You Wouldn’t Want to Be a Homeschool Mom
Hints for Homeschool Moms
There is a popular series of history and science books with titles that begin with You Wouldn’t Want to… Here is a homeschool mom version of You Wouldn’t Want to…
Please note that this is a satire from a Christian perspective. If you don’t like satire or don’t maintain a Christian worldview, you will not enjoy this. You can still learn some hints if you want to stick around!
The year is 2020. Your name is Lisa Clark, and you are the mother of three children under five. You have been thinking about options for your children’s education since the day is rapidly approaching when you will have to start your five-year-old, Daisy, in kindergarten. Ralphie, your three-and-a-half-year-old is a bright little boy who also likes to keep up with his big sister. And then, there’s your third child, Clara, who is a handful at age two.
With the uncertainty of in-person learning after the shut-downs for COVID-19, and with the prospect of many rules and restrictions being in place in the schools if there is in-person learning, you are thinking about homeschooling. If students are going to do on-line learning anyway, you are thinking maybe you want to be in control the curriculum and pacing instead of meeting deadlines for a teacher Daisy has never met.
You have several friends who homeschool who have told you the pros and the cons of homeschooling. Your husband really wants to keep the children at home for their education – not just because of COVID-19 – for he researches what is going on in educational trends and in the public schools. But your parents think you are crazy, and many of your friends are trying to talk you out of homeschooling. By now, you have figured out that motherhood is not like being Mary Poppins and is in fact a full-time job, and homeschooling would be another full-time job! COVID-19 aside, you have a lot to think about.
You wouldn’t want to become a homeschool mom because you would spend way too much time with your kids, even if it is quality time. It would be easier to send them away and have some time for yourself. If you stay at home, will you have time for yourself? You’d have to learn to be patient and die to your own desires and self. Plus, you’d have to learn time management and self-care in spite of a busy schedule, or you might become overwhelmed and burned out.
Handy hint: If you do become a homeschool mom, you may want to hire a babysitter once a week or trade babysitting with friends to get some time alone. Especially if you are an introvert, regular mental health days (or even a few hours) will help you keep perspective, morale and avoid burn-out. Keeping open communication with your husband about how it is going with balancing time and getting his help may ease some of your load.
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You wouldn’t want to become a homeschool mom because you might give your children too much attention. Instead of being one of thirty students, little Daisy will get individual attention (well, apart from Ralphie hanging constantly at your elbow trying to see what’s going on, and Clara playing in the paint while you’re focusing on Daisy.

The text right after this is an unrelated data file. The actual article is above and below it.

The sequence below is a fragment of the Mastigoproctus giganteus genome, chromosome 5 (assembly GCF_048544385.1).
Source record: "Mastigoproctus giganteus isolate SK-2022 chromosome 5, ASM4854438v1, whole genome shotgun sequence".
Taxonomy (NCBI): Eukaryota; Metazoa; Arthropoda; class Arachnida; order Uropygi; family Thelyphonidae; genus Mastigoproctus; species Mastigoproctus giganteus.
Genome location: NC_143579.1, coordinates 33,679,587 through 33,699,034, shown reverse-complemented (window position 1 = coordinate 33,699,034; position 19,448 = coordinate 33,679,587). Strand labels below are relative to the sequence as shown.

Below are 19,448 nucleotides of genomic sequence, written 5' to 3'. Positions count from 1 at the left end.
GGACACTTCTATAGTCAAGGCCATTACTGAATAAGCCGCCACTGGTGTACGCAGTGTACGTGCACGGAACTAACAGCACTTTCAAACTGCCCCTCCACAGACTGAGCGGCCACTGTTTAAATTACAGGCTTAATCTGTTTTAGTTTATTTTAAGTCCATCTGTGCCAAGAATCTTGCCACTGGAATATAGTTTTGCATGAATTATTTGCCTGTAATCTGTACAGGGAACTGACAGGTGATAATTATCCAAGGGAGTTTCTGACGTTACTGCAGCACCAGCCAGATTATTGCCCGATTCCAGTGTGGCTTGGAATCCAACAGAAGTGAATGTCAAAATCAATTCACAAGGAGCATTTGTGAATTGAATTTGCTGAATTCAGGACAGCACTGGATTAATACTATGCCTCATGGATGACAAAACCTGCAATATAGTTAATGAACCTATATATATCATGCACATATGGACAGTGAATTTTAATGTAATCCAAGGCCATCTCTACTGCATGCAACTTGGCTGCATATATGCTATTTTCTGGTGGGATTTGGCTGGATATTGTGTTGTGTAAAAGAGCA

If you give your children attention, you might influence their lives for Christ, and you wouldn’t want anyone to think you are brainwashing them into a Christian worldview. After all, in the public schools they would get a steady dose of progressive ideology, anti-God teaching, biased, revisionist history, tolerance training (tolerance for everything except Christianity), and aggressive teaching on sexuality and transgender propaganda at all grade levels! (Wait! Is that education or brainwashing?)
Handy hint: You may need to set up a plan or schedule for yourself and your children so that when you are doing lessons with the older ones, the younger ones are involved in an activity too. Ralphie might be able to color or do some of the same activities as Daisy during lessons, Clara can play in a playpen or enclosed area with blocks or another manipulative, or you may want to do lessons when Clara is napping. All can benefit from your reading aloud to them. Warning: give yourself allowance for flexibility within the schedule and adapt the schedule to meet your needs regularly. The schedule is a tool to serve you, not a dictator to control you.
You wouldn’t want to become a homeschool mom because you’d have to learn organization with scheduling and curriculum. Each child may have a different learning style so you may need different curriculum for each child, and as the children grow, you may need to adapt the schedule quarterly to meet changing needs. This is so much work! Don’t you just want a nap?
Handy hint: While it takes organization and effort as you change schedules or work with different curriculum, you will get to meet your children where they are in learning style and give them the best opportunity for growth in learning. Set your children up for success! You can incorporate naps into your schedule, and you may accomplish more with a schedule. If you really need flexibility, you may consider a checklist rather than a schedule with firm times.
You wouldn’t want to become a homeschool mom because you and your husband might have to take all the responsibility yourself to discipline and disciple your own children. Doesn’t it take a village to raise a child? Can’t you just send your unruly child to the Principal’s office?
Handy hint: Discipline and consequences have the most impact in the toddler years, so be sure to get started early setting up limitations and following through with consequences with your child. Structure helps a child feel safe and loved too. Even if you don’t homeschool, bless your child’s teacher by setting up boundaries and discipline at home. If you can’t “control” your own child at home, how is a teacher at school supposed to keep your child in line with 30 other children in the classroom? The concept of Restorative Justice is common in the public schools now too, so teachers will not be able to give any consequences to your child or any other child to run an orderly classroom. The Principal will just send your child back to the teacher and tell the teacher to take control of her classroom.
You wouldn’t want to become a homeschool mom because your children would see that you are a sinner in need of a savior, Jesus, and you can’t just be a hypocrite. You will have to work on your own character.
Handy hint: When you sin or make mistakes, apologize to your child so he or she can see that you are not perfect and need Christ. Ask your children to pray for you.